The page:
Are Singing Voice Types Important?
There are many different singing voice types and classifications – from baritone to alto, tenor to soprano and many variations in between. What are singing voices types, what do they mean and are they really that important when it comes to contemporary singing like Rock or Pop music? Let’s find out.
Singing Voice Types according to the Vocal Fach system were designed as a way to allocate pieces of music to singers who could comfortably achieve the required tonal quality in the range of the role and for the character. Now, character and role are an important definition to make when talking about singing voice types, as many of the variations in voice type such as dramatic Baritone, counter Tenor, Verdi etc refer to your ability to play a character and fit the vocal characteristic of the role.
[one_half padding=”0 10px 0 0″][/one_half]Now, in a contemporary sense, singing voice types are often simplified to mean low voice/high voice or worse when it comes to male singers in particular, a good singer is automatically a Tenor, and someone who is untrained is a Baritone. Remember, voice type refers to your ability to fit a character, not whether you can sing a certain high note or your potential for developing excellent vocal technique.
Singing Voice Types are something that develop over time as your singing voice matures with improved vocal technique. As an example, you might have noticed that many untrained male singers that comment on YouTube, Quora and Reddit are self proclaimed Baritone singers – having never taken a singing lesson, and often without refined vocal technique. Yet singing voice type in a classical sense is actually something that develops and becomes apparent with time, practice, training and dedication – so a lower voice type like Baritone isn’t an excuse for poor vocal technique, and can actually become one of your greatest strengths with excellent vocal training.
How To Improve Your Singing Voice
Whether you have a naturally low voice, or a higher voice – anyone can improve their singing voice by applying the concepts of vocal foundation for excellent growth as a singer. Foundation in singing is just like the foundation of a house that is being constructed – the rock solid concrete base that your range and tone (walls and roof) are built upon and allow your house to stay strong and tall. Foundation in singing includes;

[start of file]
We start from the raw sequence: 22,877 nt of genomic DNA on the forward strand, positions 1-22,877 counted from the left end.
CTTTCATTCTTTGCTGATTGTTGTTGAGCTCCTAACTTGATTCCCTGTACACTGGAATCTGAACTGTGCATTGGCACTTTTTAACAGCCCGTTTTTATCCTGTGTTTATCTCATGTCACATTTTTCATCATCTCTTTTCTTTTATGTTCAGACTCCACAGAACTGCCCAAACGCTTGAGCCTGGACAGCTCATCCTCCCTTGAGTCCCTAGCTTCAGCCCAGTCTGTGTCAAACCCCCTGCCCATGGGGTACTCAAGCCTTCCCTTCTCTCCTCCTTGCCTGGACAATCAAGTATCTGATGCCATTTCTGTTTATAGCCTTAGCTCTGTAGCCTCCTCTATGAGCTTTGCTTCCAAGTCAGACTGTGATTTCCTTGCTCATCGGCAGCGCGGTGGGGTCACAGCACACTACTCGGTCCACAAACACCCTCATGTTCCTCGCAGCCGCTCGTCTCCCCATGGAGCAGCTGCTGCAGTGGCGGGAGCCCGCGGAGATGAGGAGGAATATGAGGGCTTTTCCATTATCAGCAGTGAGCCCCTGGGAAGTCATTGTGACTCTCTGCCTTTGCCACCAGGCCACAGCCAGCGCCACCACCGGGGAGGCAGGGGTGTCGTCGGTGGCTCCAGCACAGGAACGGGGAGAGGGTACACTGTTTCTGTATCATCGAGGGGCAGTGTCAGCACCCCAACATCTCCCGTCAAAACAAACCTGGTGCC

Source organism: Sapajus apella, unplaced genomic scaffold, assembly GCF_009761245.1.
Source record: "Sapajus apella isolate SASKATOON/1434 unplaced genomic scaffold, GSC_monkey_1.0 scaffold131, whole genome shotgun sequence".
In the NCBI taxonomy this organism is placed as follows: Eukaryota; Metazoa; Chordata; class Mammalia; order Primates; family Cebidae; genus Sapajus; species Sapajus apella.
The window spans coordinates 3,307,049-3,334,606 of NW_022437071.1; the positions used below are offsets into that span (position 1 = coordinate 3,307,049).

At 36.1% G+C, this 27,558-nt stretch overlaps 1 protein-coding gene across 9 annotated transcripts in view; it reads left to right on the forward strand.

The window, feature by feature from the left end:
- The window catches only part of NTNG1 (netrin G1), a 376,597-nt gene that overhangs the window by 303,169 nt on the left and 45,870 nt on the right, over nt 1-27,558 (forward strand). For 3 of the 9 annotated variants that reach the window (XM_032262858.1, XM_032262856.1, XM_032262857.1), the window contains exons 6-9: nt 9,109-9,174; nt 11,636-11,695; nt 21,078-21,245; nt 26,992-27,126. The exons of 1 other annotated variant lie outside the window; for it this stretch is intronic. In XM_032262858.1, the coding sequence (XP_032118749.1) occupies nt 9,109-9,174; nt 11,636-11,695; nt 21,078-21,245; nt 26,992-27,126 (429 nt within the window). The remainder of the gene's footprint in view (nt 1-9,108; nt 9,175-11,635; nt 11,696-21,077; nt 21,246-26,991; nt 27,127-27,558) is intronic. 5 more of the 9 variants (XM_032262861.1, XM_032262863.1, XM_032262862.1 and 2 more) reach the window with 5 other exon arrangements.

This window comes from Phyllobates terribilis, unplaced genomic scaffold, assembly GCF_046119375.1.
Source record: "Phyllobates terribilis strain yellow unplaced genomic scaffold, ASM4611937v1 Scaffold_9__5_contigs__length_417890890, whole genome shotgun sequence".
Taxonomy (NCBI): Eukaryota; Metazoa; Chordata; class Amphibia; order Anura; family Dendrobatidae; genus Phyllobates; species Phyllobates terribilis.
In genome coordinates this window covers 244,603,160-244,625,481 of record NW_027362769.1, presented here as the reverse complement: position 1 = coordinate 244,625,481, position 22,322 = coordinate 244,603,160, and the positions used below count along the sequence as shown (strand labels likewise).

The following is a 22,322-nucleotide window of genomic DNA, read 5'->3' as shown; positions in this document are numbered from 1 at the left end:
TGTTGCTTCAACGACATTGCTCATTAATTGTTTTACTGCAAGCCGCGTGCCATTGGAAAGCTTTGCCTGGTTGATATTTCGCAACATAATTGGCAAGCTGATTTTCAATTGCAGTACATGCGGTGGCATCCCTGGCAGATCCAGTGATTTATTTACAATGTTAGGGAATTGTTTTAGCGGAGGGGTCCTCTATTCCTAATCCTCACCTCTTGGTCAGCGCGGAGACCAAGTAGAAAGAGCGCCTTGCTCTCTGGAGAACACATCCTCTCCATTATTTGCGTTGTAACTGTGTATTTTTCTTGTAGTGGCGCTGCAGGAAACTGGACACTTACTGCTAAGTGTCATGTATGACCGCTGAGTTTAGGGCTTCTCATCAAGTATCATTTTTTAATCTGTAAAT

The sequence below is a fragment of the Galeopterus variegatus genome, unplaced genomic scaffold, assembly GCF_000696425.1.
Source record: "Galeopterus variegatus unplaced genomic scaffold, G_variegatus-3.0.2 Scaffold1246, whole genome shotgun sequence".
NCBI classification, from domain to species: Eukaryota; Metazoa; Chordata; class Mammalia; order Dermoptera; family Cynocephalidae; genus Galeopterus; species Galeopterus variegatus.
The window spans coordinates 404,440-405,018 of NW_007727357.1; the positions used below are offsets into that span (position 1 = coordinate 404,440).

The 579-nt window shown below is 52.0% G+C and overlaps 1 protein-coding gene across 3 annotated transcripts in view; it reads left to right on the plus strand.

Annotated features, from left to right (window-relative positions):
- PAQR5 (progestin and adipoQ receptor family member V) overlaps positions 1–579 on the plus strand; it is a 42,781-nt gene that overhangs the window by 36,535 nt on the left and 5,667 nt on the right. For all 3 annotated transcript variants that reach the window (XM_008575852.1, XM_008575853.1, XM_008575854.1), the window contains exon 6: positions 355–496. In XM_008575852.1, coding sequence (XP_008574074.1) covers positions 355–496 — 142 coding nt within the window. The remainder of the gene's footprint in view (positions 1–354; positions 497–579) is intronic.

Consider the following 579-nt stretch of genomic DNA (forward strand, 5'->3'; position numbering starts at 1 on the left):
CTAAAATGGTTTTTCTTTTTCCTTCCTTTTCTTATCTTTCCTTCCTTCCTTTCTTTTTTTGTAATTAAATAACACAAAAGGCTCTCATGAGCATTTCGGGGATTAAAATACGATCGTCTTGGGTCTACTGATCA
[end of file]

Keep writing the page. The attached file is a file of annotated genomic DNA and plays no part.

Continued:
- Diaphragmatic Breathing
- Shaping Vowels
- Managing resonant space
- Mixed Voice
- Connecting chest and head voice
- Releasing strain and tension
- Maintaining resonance
By first setting up a rock solid vocal foundation of breathing, resonance, support, vowels and consistency, you will then be prepared for the growth stage in singing where each element starts to develop and grow together into the singing voice you have always dreamed of; extensive range, freedom from strain, incredible power and the ability to approach any song you have wanted to sing, but previous lacked the range or consistency to sing with ease.
A great place to start is this exclusive Mixed Voice Singing Lesson which will show you exactly how to create mixed resonance so you can connect chest and head voice and start building a powerful voice without a vocal break or the need to sing in falsetto on high notes. You can also get started with our Foundation 101 singing course which will show you how to sing with mixed voice, diaphragmatic breathing, support, resonance, correctly formed vowels, balanced onsets and each important base element of a great singing voice.
If you have any questions about singing voice types, feel free to leave any feedback or questions below!